In the end, it is difficult to see anything redemptive here. The characters seem fated to recycle history, displaying the same weaknesses, expressing the same evil, falling into the same brutal traps. Perhaps that is accurate; perhaps that is the fate of us all. Or perhaps not. I cling to the beauty of that ‘or’. That beauty is missing in The Cannibal. Its hallucinations, while they are intended to liberate the novel from its form, liberate it, too, from hope.

Monday, November 15, 2010

The saving beauty of language

In the same interview in which he comments on Flannery O’Connor (see post below) John Hawkes makes the following observation on a constant which he sees running through the ‘avant-garde’ from Quevedo and Thomas Nash through to himself, Flannery, James Purdy et al:

This constant is a quality of coldness, detachment, ruthless determination to face up to the enormities of ugliness and potential failure within ourselves and in the world around us, and to bring to this exposure a savage or saving comic spirit and the saving beauties of language.

It is, in some ways, a persuasive argument. The ‘saving beauty of language’ could certainly be said to mitigate the excesses of O’Connor’s themes, for example, while coldness and detachment are undoubtedly traits discernible in, say, Blood Meridian. The lineage could also be traced back to Dostoevsky – you don’t get a colder analysis of personal and societal failure than the Underground Man, for example.

But, again, the issue for me is one of balance. James Purdy, whom Hawkes mentions in this context, was a writer who clearly saw the excesses and failures of modernity, and yet he also displayed a sense of hope which is much, much more difficult to discern in Hawkes or O’Connor or Dostoevsky. The Nephew or Malcolm, as written by Flannery, say, would be radically different from the novels as written by Purdy. His comic spirit is bright as well as brutal, and his language savingly beautiful, but he also offers a vision of humanity that is not hopelessly skewed towards failure.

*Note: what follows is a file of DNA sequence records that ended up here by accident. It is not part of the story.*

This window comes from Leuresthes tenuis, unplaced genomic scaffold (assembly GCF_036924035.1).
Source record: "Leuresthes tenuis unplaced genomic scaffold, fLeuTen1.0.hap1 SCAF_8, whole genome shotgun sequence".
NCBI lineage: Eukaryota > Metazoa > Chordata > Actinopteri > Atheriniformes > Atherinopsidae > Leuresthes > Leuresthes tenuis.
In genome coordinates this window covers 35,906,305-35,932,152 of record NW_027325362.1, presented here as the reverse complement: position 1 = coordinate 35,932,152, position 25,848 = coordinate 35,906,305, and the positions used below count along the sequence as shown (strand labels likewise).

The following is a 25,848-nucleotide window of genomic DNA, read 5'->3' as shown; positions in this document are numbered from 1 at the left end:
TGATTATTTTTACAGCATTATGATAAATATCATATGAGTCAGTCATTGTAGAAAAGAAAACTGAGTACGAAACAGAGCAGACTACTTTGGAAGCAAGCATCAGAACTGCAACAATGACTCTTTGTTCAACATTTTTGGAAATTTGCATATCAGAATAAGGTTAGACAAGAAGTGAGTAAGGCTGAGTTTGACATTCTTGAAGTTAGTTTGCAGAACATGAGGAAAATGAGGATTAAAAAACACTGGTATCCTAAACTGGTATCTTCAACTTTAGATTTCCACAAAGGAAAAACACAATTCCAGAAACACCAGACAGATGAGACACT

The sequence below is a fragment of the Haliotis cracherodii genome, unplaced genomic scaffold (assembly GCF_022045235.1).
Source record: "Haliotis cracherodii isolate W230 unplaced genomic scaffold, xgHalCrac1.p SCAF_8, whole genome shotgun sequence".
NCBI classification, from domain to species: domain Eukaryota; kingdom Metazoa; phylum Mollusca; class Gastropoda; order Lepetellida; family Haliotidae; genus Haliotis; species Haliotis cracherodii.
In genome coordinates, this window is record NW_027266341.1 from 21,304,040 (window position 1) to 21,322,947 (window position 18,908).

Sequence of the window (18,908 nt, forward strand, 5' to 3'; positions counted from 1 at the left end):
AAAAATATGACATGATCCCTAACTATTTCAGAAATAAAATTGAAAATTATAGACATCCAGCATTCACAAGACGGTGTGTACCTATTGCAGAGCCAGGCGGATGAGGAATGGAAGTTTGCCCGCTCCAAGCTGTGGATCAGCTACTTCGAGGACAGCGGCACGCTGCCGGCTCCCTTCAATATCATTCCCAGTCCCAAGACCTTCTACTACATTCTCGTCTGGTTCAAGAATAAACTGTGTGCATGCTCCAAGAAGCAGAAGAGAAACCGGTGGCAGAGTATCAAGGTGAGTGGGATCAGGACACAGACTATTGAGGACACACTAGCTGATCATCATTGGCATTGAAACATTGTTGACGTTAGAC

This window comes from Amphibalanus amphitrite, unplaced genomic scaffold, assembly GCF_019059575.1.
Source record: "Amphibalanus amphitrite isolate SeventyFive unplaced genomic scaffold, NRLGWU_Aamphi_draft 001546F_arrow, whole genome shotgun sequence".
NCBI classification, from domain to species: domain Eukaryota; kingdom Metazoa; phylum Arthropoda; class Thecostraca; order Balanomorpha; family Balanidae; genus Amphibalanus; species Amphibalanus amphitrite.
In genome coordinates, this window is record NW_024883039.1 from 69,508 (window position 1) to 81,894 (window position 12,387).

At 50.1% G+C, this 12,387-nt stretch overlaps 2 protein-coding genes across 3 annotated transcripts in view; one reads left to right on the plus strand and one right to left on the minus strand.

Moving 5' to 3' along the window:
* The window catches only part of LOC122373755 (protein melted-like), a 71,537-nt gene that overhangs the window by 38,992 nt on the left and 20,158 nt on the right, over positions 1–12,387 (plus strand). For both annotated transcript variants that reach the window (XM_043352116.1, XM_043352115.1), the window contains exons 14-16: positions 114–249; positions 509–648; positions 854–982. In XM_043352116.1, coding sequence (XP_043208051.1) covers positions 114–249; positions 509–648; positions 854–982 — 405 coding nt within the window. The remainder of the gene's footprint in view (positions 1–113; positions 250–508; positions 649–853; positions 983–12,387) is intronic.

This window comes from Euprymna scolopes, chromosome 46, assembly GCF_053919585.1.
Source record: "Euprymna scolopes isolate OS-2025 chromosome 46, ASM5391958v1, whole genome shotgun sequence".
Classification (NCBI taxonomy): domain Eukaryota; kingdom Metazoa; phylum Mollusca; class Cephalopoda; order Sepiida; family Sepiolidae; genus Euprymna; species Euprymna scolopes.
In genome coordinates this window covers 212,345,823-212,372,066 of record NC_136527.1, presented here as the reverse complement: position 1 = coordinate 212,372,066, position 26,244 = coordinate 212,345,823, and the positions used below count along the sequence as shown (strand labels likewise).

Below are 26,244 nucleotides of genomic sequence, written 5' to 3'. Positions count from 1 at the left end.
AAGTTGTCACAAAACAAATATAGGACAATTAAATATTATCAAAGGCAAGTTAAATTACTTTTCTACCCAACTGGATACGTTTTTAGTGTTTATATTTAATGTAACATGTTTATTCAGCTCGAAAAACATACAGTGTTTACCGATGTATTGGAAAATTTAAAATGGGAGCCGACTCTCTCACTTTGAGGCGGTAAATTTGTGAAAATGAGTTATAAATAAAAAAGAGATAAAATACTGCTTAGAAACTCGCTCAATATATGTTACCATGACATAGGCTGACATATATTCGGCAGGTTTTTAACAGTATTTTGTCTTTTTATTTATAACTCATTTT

John Hawkes on Flannery O'Connor

Here’s a couple of perceptive comments from John Hawkes on Flannery O’Connor:

For pure, devastating, comic brilliance and originality she stands quite alone in America - except perhaps for Nathanael West. Both of these writers maintain incredible distance in their work, both explode the reality around us into meaningful new patterns, both treat disability and inadequacy and hypocrisy with brutal humor, both of them deal fiercely with paradox and use deceptively simple language in such a way as to achieve fantastic verbal surprise and remarkable poetic expression.


She's an extraordinary woman with what I like to think of as a demonic sensibility. I've been trying to persuade Flannery O'Connor that as a writer she's on the devil's side. Her answer is that my idea of the devil corresponds to her idea of God. I must admit that I resist this equation. Certainly in her two great short stories, "A Good Man is Hard to Find," and "The Life You Save May Be Your Own," as well as in her brilliant first novel, Wise Blood, it's the unwavering accuracy and diabolism of her satiric impulse that impresses me most.